British finance minister Rishi Sunak announced his latest program to stave off a surge in unemployment on Friday, offering extra help for businesses and workers who are forced to stop work during local coronavirus lockdowns.
In a move likely to cost billions of pounds over the six-month duration of the new scheme, Sunak said the government will pay up to two-thirds of each employee’s salary, with a cap of 2,100 pounds ($2,724.33) a month, if they work for companies that are forced to close temporarily.
The announcement represented an expansion of the government’s Job Support Scheme — which itself is the replacement of the broader furlough scheme that ends this month — for companies ordered to close and their workers.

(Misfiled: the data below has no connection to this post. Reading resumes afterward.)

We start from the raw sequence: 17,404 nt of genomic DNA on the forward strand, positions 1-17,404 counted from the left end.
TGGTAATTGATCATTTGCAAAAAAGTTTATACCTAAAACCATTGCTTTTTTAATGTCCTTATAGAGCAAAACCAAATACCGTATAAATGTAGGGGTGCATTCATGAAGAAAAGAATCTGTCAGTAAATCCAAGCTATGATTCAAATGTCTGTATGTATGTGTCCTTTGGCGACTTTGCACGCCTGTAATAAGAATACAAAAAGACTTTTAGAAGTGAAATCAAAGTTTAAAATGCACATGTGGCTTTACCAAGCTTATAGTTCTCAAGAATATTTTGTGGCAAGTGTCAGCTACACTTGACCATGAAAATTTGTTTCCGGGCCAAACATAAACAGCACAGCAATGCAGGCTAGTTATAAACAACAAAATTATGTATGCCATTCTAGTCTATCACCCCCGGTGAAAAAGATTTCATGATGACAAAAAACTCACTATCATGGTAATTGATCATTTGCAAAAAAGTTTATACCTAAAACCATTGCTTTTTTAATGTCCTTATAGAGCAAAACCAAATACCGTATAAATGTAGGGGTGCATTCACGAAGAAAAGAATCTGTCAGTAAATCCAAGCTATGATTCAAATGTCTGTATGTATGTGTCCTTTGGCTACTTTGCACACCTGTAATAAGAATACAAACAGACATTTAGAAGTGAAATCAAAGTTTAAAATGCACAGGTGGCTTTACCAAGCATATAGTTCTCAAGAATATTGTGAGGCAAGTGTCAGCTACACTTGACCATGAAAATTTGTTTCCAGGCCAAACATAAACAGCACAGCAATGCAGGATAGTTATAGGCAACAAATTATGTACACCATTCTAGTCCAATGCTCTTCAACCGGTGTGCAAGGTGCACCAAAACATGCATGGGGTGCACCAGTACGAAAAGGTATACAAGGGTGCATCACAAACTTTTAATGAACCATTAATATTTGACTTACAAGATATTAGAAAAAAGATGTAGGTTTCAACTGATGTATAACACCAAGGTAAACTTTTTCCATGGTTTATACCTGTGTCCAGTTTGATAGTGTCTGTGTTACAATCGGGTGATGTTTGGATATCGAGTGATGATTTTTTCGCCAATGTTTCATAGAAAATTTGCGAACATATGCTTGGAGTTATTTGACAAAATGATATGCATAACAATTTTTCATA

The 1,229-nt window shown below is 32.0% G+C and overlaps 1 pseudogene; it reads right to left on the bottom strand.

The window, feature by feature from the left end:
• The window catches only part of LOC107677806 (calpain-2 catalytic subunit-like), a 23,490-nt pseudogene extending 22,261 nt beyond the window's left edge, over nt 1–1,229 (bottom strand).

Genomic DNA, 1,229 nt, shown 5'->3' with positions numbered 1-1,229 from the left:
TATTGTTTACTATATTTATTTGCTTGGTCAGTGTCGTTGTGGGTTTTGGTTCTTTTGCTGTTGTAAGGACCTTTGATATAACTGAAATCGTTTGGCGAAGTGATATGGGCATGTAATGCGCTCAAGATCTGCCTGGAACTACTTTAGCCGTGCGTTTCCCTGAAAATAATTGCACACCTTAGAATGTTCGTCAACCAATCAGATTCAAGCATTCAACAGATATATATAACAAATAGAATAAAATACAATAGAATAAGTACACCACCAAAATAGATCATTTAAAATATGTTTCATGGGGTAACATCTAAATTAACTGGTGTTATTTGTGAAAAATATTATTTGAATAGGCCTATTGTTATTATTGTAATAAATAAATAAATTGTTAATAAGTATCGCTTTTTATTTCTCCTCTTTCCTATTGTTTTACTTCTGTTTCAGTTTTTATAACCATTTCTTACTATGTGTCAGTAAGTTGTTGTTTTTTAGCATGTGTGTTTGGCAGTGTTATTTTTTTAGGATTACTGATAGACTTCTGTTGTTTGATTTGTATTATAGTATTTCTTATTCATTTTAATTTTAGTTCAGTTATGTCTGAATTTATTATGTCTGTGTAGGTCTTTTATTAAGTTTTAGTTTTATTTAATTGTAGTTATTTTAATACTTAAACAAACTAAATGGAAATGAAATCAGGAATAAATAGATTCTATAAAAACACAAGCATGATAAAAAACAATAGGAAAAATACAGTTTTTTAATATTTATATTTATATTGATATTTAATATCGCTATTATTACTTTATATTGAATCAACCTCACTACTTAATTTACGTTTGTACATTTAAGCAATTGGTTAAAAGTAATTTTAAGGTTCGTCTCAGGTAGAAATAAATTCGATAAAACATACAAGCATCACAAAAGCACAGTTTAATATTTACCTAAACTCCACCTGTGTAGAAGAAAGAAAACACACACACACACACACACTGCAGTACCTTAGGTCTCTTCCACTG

Sunak had previously resisted calls to increase the generosity of the government’s support schemes amid fast-rising job losses and his announcement on Friday is likely to herald the temporary closure of bars and other businesses.
Scotland’s government has already ordered a 16-day closure of pubs in the country’s two biggest cities starting on Friday.
As well as the new subsidies, he also announced more generous grants for lockdown-hit companies, offering up to 3,000 pounds per month payable every two weeks, compared with 1,500 every three weeks under the standard scheme.
A Treasury source said the new wage support measures, which will last for six months from November 1, were likely to cost hundreds of millions of pounds a month.
Under the scheme, employers will not be required to contribute towards wages and only asked to cover social security and pension contributions.